Mumbai or How I Learned To Stop Worrying And Love The Rain

So Mumbai. Here I am. Land of opportunity (wait that doesn’t sound right). Land of filmstars maybe. Land of too many people, that’s for sure. And land of constant rains. That no one will disagree with.

I have an opportunity to intern at L&T in the summer. Surprisingly few people knew about L&T at DTU, leading me to wonder if they’d ever looked at those Metro diversion boards which are, you know, spread throughout Delhi. What was even more exciting was the location of the office – Mumbai. I immediately signed up, and the thought that the legal age for drinking beer here is 21 didn’t cross my mind at all. Dad was pretty enthusiastic that his useless kid was actually going to learn something after twenty years of burning his paycheques (heh heh heh). I was wise enough to keep my mouth shut about the fact that it was going to cost more to keep in Mumbai than in Delhi.

Settle down, lads. Regular readers (if there are any from the few decades ago when the blog used to be updated regularly) will know about my obsession with detail simply because the mundane things are the most interesting. This will be a long blog post. Or as you fancy kids prefer to use – #longreads. (Using hashtags outside twitter still bothers me more than it should. Oh well. Have to change with the times.)

I received news in January that I’d be interning at L&T. So I booked all necessary flight tickets for a fairly busy schedule. My exams ended on 31 May, and I flew to Bengaluru to meet my grandparents on the fourth of June. After a week of stay, I travelled to Mumbai on 13th where I’d meet mom and dad who were flying in from Delhi. And then both would be flying back to Delhi, and then back to Bangalore and the back to Delhi again later this month. (Don’t ask why). I also booked tickets for my return to Delhi from Pune, where I have to meet more relatives. Add some hotel reservations for parents to this and dad’s blood pressure was significantly higher after the entire process ended.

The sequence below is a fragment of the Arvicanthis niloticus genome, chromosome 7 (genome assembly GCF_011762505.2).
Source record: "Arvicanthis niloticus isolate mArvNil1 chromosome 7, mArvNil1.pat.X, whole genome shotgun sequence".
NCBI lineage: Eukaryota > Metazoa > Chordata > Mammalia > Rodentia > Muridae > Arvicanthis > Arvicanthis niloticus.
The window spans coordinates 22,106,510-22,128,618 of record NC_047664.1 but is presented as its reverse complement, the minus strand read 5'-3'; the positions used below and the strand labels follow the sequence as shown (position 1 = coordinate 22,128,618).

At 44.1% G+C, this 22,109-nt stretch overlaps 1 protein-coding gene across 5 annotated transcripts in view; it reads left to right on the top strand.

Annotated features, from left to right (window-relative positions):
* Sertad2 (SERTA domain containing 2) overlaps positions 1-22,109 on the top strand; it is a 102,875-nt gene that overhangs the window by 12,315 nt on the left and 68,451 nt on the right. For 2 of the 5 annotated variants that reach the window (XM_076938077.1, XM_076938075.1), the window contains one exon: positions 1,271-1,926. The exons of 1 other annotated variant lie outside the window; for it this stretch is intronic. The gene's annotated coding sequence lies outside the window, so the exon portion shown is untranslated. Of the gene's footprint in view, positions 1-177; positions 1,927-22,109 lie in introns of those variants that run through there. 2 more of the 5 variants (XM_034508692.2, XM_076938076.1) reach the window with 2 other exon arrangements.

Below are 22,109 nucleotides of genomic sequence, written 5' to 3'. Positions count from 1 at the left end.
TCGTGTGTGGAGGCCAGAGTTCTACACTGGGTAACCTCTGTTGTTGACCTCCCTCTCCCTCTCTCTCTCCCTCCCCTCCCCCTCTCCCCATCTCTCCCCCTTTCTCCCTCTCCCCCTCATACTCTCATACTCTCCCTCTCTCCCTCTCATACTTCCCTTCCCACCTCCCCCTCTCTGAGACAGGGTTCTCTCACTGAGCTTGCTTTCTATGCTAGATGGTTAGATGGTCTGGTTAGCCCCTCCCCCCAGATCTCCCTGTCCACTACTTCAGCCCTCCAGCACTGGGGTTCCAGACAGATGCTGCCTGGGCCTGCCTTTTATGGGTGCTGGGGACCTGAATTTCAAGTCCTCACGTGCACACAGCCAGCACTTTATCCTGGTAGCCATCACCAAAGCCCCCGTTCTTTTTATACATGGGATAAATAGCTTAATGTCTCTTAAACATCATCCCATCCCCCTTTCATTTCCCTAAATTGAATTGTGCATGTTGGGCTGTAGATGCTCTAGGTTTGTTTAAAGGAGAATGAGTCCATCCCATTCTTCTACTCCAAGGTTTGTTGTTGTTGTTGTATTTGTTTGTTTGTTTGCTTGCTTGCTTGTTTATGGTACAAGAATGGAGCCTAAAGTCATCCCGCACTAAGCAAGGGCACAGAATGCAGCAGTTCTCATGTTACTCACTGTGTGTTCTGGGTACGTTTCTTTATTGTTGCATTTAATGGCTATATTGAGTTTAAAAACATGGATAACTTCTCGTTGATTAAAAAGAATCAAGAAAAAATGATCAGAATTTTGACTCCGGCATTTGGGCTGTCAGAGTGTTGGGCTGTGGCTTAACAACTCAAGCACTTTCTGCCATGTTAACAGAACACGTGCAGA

My flight to Bengaluru was just a day after Gopinath Munde’s tragic death, which meant security was tighter than usual. I got into the airport at 8.30 when the flight had to leave by 9.15. GoAir systems decided that it was the perfect time to freeze, which left me stranded for twenty minutes at the counter. They reassured me that they won’t leave me because of “our own problem”. I badly needed to make a coffee run before the flight because I hadn’t slept a wink all night – charging devices and watching Warrior (great film). All these technical issues destroyed my wonderful plans and an incredibly long security line meant I already had three missed calls from GoAir telling me to hurry up. I was running to the gate and wanted to melt under their glaring faces.

Bangalore trip was great. It’s too pleasant there, kinda like the two days Delhi gets in a year. It’s changed a lot, though. What I hadn’t noticed before were the roads – they’re awful to drive on not least because of poor planning (thanks for great roads, Lutyens).

As expected, the BLR-BOM flight duration itself was shorter than the drive to the airport. Why even call it Bengaluru Airport if it’s not in Bengaluru? It’s in Devanhalli. (BTW, grandpa introduced me to The Ventures in the car. Nice tunes.) The airport is also severely lacking in fast food joints because masala dosa is clearly the only food every passenger from Bengaluru will ever have before leaving.

Saw an episode of Hannibal on the flight. Lady beside me was clearly freaked out. Will blog about Hannibal later (I swear).

Typical problems happened when I landed in Mumbai. My flight was delayed, and so was my parents’ and somehow both pilots completed the journey much faster than expected, and both of us landed at the same time, not half-an-hour apart as originally planned. All was well. Which meant that all was not well and something would certainly go wrong. Called up dad who told me to come to “belt 5”, which was confusing because there were only four belts at arrivals. After a few moments of confusion, I found out that Mumbai airport has two terminals for arrival. -_-

Fortunately, they aren’t too far apart. Fifteen minute walk at the most. Walking fifteen minutes with a bag, a suitcase, dead earphones and what felt like 102% humidity isn’t a nice experience, though.